This does not make sense to me.The cable cant tell what signels it delivers.You are in many cases just dividing the strands within the same wire.Even if you double run.How does the wire know the difference.
TM you ask good questions, with single cable obviuosly all freq are present in cable going to speaker, but the bass freq have much more energy than mid & treble and can cause distortion in these delicate areas. When speaker is designed as biwire with bass posts and treble posts your amp sees a much higher impedance at treble posts, and only mid & treble will travel on this speaker cable. All freq will travel on cable to bass posts, but the treble & mid do not have enough energy to distort bass signal. So you should have cleaner treble & mid because there is no distortion from much more powerful bass signal using same cable......
Dunlavy Speakers which are all capable of bi-wire told me there makes no difference in bi-wiring and to save my money. He also told me that the amp does more work to run 2 cables than 1 and may degrade the signal. I guess he would know
Snook, may I direct to Vanderstein Speaker site where they have in depth explanation of their experiments with bi-wire and why it improves sound in speakers designed for bi-wire use: http://www.vandersteen.com/pages/Answr7.htm This is very in depth article, and expands on comments by myself and Bob.....Sam
Thanks Megasam read the Vandersteen article. It amazes me how far apart the great speaker designers can be. Dunlavy is a major designer of cables and still is opposite of the Vandersteen ideas.
Speaker designers are as divergent in philosophy as any in audio. Bi - wire versus not, 1st order crossovers vs 4th order(and even simple vs complex within those), inert cabinets vs reactive(this will be coming to the forefront), many drivers vs few drivers, easy to drive vs difficult, dynamic vs esl, low impedence vs high, etc. While many can make good sound, there is no absolute. With all that has supposedly learned over the years in this hobby, what has REALLY been learned? We now have designs that break all the "rules", and many claim they have the best sound they have heard. Maybe we should start a new thread to share ideas on this topic...
I have good news for you. There seems to be no good reason whatsoever to bi-wire! I just received my latest edition of the Bound for Sound report in which its head honcho, Martin De Wulf, has published an article entitled, "Down With Bi-Wiring." Apparently, Marty has had a recent revelation and essentially contends that the very things bi-wiring is purported to accomplish are wholly negated by the fact that the wires nevertheless come together at the speaker terminals. Hence, he says, "...what's the difference if they come together at the back of your amp, or just inside the loudspeaker? Nothing! And don't think that you are accomplishing something with four sets of terminals on the back of the amplifier. They're all connected once they get inside the amp---No Advantage!" He further states, "...there was a time when I was on the bi-wire bandwagon. I stuck it out because of the terrible performance when the ubiquitous brass plated jumpers were used to tie the terminals together. Of course bi-wiring sounded good in comparison to those wretched things." He points out for those who are unaware, that the solution is a simple one. Typically, speakers have a plastic cup that houses the speaker terminals. Simply remove the screws securing it to the speakers, unhook one set of the internal cables and then hook them up to the other set, close it all back up, and that's it. He concludes that he's started to do some A/B testing (just 3 sets of speakers so far) and has yet to hear a pair of speakers that sounded better bi-wired. ---------------------By coincidence, (although I too have been bi-wiring for ages) I've recently been wondering about/questioning the whole reasoning behind bi-wiring myself. Reading Marty's article therefore spurred me into immediate action---performing the minor "surgery" on a pair of Stratus Gold i's. And I have to say, the results are truly amazing. That ridiculously simple mod, in conjunction with a SINGLE cable run yielded results that I would quantify as being better that a component upgrade. But please don't take my word for it. I expect there will be MANY a nay-sayer, but why not just try it out for yourself. You may find your results are worse/better/nil. The one thing that is for certain though, is that there is absolutely NOTHING to loose! If you are lucky, you might just happen to find you can afford to buy yourself a single-run of speaker cable that is TWICE as good as what you thought you'd have to spend to get a bi-wire pair. Good Listening!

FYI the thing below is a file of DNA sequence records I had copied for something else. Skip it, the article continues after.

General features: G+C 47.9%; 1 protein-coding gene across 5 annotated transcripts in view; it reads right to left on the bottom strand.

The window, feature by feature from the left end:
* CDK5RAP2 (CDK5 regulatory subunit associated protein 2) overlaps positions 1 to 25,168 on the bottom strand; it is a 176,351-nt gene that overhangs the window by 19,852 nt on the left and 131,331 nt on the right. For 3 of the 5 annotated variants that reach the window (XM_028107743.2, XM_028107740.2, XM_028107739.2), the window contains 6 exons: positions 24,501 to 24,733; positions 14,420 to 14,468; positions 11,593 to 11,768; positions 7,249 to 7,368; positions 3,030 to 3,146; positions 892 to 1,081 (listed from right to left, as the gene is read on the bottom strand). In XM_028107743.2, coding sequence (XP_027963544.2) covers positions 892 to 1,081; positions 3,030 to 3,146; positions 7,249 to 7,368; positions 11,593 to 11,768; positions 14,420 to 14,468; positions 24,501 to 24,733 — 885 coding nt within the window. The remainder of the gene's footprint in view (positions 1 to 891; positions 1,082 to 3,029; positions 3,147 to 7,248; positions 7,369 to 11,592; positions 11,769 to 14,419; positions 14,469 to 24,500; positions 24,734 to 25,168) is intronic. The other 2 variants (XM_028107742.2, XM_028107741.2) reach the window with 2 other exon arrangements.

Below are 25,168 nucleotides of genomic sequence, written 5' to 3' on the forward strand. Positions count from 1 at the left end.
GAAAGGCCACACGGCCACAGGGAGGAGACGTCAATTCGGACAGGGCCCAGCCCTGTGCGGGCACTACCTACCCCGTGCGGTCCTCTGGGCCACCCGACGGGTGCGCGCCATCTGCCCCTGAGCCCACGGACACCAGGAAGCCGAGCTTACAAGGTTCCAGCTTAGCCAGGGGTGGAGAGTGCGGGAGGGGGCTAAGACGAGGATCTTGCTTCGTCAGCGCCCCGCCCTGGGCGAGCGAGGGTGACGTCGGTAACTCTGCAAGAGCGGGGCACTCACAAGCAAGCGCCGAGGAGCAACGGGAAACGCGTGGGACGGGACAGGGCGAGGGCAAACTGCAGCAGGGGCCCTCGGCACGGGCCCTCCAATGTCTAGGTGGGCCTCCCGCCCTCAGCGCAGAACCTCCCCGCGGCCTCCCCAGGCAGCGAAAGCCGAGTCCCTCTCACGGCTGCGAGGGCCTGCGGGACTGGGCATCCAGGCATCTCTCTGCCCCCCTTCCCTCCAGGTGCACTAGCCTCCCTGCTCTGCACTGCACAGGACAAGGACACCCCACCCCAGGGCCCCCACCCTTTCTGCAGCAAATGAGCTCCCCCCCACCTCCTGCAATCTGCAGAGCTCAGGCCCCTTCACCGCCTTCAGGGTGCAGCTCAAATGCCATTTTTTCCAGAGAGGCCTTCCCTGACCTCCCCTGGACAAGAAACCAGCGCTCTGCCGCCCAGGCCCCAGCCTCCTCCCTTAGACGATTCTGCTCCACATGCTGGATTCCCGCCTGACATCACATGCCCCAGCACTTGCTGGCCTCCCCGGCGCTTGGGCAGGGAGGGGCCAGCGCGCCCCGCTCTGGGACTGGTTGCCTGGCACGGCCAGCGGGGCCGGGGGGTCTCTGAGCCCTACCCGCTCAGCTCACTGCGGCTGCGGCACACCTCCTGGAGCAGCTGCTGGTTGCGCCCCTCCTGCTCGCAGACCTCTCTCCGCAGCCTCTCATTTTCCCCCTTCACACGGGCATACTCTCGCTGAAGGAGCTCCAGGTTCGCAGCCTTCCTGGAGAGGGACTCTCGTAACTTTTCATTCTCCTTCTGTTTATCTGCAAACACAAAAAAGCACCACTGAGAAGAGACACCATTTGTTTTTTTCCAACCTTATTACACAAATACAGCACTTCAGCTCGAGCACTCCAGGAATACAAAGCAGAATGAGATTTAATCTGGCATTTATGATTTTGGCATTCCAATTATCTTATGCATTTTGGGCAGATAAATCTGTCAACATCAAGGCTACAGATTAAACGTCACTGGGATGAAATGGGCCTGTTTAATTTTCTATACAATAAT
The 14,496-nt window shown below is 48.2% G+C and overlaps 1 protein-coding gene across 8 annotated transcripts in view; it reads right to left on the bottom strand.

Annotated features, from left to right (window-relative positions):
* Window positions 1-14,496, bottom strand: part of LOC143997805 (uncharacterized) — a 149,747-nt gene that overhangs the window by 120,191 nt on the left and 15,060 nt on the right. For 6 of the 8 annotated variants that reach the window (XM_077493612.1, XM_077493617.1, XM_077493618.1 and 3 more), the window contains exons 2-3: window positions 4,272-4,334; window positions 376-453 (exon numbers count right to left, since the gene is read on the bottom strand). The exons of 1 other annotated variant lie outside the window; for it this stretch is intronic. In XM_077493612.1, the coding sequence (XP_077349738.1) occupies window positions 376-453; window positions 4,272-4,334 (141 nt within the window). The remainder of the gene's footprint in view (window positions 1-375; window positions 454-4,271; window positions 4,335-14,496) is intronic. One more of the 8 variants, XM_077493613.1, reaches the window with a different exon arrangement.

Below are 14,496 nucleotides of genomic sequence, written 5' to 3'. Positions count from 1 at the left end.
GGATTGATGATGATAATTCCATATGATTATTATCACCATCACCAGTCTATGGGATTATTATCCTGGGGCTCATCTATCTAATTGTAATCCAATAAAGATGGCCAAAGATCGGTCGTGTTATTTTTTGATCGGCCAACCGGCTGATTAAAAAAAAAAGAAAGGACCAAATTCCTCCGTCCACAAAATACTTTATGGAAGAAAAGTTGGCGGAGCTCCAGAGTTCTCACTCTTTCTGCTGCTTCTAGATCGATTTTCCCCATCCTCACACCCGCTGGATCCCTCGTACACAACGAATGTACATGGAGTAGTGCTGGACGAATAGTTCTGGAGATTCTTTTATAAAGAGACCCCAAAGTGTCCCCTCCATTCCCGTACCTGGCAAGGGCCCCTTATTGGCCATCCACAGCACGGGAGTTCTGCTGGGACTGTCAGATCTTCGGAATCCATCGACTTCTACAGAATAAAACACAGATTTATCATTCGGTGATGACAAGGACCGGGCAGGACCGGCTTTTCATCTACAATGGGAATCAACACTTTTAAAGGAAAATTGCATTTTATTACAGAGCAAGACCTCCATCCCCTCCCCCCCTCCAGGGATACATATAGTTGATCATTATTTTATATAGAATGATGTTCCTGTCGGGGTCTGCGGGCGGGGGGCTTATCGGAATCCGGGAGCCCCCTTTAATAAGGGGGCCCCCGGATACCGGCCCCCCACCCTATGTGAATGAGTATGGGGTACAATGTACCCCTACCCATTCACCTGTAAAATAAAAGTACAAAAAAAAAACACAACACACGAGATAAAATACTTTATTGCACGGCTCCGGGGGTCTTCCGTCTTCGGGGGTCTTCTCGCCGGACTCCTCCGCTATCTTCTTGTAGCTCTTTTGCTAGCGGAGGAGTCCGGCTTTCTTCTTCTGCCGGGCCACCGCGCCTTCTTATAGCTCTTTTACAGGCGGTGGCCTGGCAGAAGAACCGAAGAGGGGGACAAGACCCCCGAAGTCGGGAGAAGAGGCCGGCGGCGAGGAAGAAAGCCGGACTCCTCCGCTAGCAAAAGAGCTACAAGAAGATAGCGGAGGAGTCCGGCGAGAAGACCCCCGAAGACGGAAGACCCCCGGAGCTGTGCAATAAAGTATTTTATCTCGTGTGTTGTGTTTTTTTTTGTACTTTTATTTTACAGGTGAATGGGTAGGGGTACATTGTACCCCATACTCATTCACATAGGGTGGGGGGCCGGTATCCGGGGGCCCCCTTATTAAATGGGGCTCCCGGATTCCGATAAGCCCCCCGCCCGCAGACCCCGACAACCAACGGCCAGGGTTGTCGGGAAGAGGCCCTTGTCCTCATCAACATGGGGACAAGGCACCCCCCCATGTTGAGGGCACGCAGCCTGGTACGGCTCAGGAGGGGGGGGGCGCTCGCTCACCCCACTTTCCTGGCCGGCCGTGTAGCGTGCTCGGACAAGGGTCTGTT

Fam, with all due respect, if Paul Barton of PBS thought sound was better with single wire, he would save money on extra terminals and internal crossover and design his flagship speaker, Stratus Gold-i with single terminals. BTW, I think you just voided the warranty on your Gold-i. I would be interested if you would e-mail Paul at PSB to get his opinion on your modifacation.....
With all due respect to you, Megasam, Martin DeWulf also points out in his article, (and I tend to think he's correct) that in most cases, the speaker manufacturers have jumped on the whole bi-amp bandwagon/hysteria solely because they felt they had to, lest they be perceived as being behind the times---hence, diminished sales. BTW, when I get a chance, I will in fact contact Paul Barton and post and/or email you as to the result.
I always thought that the two sets of terminals, one set for LF and one set for HF were there for bi-amping.
Thanks everyone for your responses. I've gotten some good suggestions. But is it better to have longer speaker wire/shorter interconnects or the other way around? Thanks. Bazmataz Bazmataz@hotmail.com